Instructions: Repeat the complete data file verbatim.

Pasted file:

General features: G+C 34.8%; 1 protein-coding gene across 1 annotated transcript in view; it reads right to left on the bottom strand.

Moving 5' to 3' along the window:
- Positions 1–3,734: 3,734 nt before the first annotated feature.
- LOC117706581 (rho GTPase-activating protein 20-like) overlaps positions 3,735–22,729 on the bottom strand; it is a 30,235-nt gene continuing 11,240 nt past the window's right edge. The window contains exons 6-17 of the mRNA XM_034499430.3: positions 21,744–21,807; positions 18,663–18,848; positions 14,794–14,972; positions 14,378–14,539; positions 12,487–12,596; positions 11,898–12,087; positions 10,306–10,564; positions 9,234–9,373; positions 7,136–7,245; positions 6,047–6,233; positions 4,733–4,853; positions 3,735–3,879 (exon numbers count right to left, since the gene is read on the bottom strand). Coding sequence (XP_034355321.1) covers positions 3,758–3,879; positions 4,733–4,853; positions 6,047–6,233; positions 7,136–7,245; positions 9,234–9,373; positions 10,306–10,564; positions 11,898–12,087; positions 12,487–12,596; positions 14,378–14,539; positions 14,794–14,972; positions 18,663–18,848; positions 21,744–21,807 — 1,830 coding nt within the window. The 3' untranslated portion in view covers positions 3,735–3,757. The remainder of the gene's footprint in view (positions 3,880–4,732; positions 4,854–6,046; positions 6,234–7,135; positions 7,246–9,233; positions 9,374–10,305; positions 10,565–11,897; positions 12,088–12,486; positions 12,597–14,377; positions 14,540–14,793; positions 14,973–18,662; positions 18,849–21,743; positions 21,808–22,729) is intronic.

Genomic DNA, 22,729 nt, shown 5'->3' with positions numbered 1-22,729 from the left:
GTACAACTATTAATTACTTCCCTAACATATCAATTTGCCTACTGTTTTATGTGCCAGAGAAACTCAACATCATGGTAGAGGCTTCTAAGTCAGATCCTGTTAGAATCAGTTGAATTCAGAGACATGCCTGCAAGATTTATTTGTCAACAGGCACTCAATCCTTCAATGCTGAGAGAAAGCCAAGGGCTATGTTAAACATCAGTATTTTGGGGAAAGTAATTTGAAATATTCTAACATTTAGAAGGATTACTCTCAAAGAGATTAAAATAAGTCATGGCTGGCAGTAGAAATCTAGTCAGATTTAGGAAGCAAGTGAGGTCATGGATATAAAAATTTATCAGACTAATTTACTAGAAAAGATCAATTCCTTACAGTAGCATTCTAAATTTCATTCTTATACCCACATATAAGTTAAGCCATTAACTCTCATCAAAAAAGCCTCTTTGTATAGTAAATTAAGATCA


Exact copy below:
General features: G+C 34.8%; 1 protein-coding gene across 1 annotated transcript in view; it reads right to left on the bottom strand.

Moving 5' to 3' along the window:
- Positions 1–3,734: 3,734 nt before the first annotated feature.
- LOC117706581 (rho GTPase-activating protein 20-like) overlaps positions 3,735–22,729 on the bottom strand; it is a 30,235-nt gene continuing 11,240 nt past the window's right edge. The window contains exons 6-17 of the mRNA XM_034499430.3: positions 21,744–21,807; positions 18,663–18,848; positions 14,794–14,972; positions 14,378–14,539; positions 12,487–12,596; positions 11,898–12,087; positions 10,306–10,564; positions 9,234–9,373; positions 7,136–7,245; positions 6,047–6,233; positions 4,733–4,853; positions 3,735–3,879 (exon numbers count right to left, since the gene is read on the bottom strand). Coding sequence (XP_034355321.1) covers positions 3,758–3,879; positions 4,733–4,853; positions 6,047–6,233; positions 7,136–7,245; positions 9,234–9,373; positions 10,306–10,564; positions 11,898–12,087; positions 12,487–12,596; positions 14,378–14,539; positions 14,794–14,972; positions 18,663–18,848; positions 21,744–21,807 — 1,830 coding nt within the window. The 3' untranslated portion in view covers positions 3,735–3,757. The remainder of the gene's footprint in view (positions 3,880–4,732; positions 4,854–6,046; positions 6,234–7,135; positions 7,246–9,233; positions 9,374–10,305; positions 10,565–11,897; positions 12,088–12,486; positions 12,597–14,377; positions 14,540–14,793; positions 14,973–18,662; positions 18,849–21,743; positions 21,808–22,729) is intronic.

Genomic DNA, 22,729 nt, shown 5'->3' with positions numbered 1-22,729 from the left:
GTACAACTATTAATTACTTCCCTAACATATCAATTTGCCTACTGTTTTATGTGCCAGAGAAACTCAACATCATGGTAGAGGCTTCTAAGTCAGATCCTGTTAGAATCAGTTGAATTCAGAGACATGCCTGCAAGATTTATTTGTCAACAGGCACTCAATCCTTCAATGCTGAGAGAAAGCCAAGGGCTATGTTAAACATCAGTATTTTGGGGAAAGTAATTTGAAATATTCTAACATTTAGAAGGATTACTCTCAAAGAGATTAAAATAAGTCATGGCTGGCAGTAGAAATCTAGTCAGATTTAGGAAGCAAGTGAGGTCATGGATATAAAAATTTATCAGACTAATTTACTAGAAAAGATCAATTCCTTACAGTAGCATTCTAAATTTCATTCTTATACCCACATATAAGTTAAGCCATTAACTCTCATCAAAAAAGCCTCTTTGTATAGTAAATTAAGATCA